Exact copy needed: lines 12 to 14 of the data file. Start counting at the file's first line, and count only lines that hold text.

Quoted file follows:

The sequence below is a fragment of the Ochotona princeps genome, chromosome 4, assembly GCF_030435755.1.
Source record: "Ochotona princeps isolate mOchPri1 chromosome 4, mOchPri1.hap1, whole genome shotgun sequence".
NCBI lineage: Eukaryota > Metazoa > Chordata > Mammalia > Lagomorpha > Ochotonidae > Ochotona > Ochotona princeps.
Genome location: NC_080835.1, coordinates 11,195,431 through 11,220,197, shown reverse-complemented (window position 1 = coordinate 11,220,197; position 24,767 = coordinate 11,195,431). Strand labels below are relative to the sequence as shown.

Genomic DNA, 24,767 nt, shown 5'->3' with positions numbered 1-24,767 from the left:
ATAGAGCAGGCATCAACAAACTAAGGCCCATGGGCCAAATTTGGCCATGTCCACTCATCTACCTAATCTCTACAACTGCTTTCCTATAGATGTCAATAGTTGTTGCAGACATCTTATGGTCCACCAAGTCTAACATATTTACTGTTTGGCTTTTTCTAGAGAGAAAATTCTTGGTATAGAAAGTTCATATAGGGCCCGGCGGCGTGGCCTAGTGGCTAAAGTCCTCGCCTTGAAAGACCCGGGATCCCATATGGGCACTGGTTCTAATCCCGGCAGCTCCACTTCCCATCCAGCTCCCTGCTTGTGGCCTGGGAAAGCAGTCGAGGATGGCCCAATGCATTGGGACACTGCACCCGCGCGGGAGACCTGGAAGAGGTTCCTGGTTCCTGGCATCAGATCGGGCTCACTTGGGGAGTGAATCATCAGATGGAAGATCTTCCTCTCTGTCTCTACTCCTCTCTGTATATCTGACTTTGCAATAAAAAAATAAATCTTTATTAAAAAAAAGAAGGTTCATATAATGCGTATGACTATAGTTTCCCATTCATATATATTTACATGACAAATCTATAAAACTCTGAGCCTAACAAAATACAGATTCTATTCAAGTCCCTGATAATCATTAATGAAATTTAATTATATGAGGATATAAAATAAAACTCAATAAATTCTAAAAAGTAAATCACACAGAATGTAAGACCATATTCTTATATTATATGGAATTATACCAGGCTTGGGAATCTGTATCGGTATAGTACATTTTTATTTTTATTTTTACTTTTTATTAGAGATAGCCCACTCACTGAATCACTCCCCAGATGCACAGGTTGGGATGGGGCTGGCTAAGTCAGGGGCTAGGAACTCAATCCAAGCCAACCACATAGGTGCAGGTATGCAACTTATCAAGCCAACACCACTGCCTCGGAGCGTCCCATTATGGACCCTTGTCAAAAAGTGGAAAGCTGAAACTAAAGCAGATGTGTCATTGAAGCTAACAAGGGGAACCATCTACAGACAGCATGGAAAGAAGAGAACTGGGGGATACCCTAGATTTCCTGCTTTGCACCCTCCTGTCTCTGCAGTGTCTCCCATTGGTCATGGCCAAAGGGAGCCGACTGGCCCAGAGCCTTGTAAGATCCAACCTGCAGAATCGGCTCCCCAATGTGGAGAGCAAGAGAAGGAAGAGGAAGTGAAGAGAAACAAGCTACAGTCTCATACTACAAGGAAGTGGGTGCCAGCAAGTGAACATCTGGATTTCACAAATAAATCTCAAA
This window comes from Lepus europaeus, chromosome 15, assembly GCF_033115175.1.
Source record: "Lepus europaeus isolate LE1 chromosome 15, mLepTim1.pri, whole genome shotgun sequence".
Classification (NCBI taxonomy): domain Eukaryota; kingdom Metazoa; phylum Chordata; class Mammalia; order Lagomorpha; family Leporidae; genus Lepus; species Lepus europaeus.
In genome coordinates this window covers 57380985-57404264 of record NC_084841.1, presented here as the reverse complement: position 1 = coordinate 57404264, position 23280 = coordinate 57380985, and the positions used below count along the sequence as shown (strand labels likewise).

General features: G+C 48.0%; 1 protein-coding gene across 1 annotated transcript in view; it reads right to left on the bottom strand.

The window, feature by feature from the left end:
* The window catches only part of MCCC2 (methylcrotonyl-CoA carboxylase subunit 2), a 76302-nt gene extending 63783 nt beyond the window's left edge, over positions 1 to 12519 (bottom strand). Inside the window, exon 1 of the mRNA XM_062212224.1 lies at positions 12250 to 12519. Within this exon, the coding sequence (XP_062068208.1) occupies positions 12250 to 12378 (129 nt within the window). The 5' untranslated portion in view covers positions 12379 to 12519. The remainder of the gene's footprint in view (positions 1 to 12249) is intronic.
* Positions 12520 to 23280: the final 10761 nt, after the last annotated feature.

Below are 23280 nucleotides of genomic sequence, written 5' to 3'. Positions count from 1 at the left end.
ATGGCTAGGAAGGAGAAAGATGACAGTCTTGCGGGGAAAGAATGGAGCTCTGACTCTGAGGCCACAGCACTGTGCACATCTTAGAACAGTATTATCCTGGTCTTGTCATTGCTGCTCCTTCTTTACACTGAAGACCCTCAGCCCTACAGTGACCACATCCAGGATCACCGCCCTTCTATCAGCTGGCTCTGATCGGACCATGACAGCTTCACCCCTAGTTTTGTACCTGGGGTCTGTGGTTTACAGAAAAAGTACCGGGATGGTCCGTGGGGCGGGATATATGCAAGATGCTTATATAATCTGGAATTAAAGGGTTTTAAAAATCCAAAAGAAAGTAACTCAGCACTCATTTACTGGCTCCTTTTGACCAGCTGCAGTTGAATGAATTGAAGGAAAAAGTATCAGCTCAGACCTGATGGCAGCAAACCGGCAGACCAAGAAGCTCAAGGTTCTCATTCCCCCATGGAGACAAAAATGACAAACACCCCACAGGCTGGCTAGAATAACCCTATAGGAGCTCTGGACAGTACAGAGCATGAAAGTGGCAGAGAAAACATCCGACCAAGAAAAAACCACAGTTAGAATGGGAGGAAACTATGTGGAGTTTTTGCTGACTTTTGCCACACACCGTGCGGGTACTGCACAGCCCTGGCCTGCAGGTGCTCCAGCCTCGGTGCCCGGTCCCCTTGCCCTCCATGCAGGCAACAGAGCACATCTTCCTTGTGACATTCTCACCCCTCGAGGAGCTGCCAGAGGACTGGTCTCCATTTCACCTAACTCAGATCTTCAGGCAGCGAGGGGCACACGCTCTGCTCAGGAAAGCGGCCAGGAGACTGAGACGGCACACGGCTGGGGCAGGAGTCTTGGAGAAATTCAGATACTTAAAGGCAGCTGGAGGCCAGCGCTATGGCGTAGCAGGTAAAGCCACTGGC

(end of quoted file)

The window, feature by feature from the left end:
* The window catches only part of MCCC2 (methylcrotonyl-CoA carboxylase subunit 2), a 76302-nt gene extending 63783 nt beyond the window's left edge, over positions 1 to 12519 (bottom strand). Inside the window, exon 1 of the mRNA XM_062212224.1 lies at positions 12250 to 12519. Within this exon, the coding sequence (XP_062068208.1) occupies positions 12250 to 12378 (129 nt within the window). The 5' untranslated portion in view covers positions 12379 to 12519. The remainder of the gene's footprint in view (positions 1 to 12249) is intronic.
* Positions 12520 to 23280: the final 10761 nt, after the last annotated feature.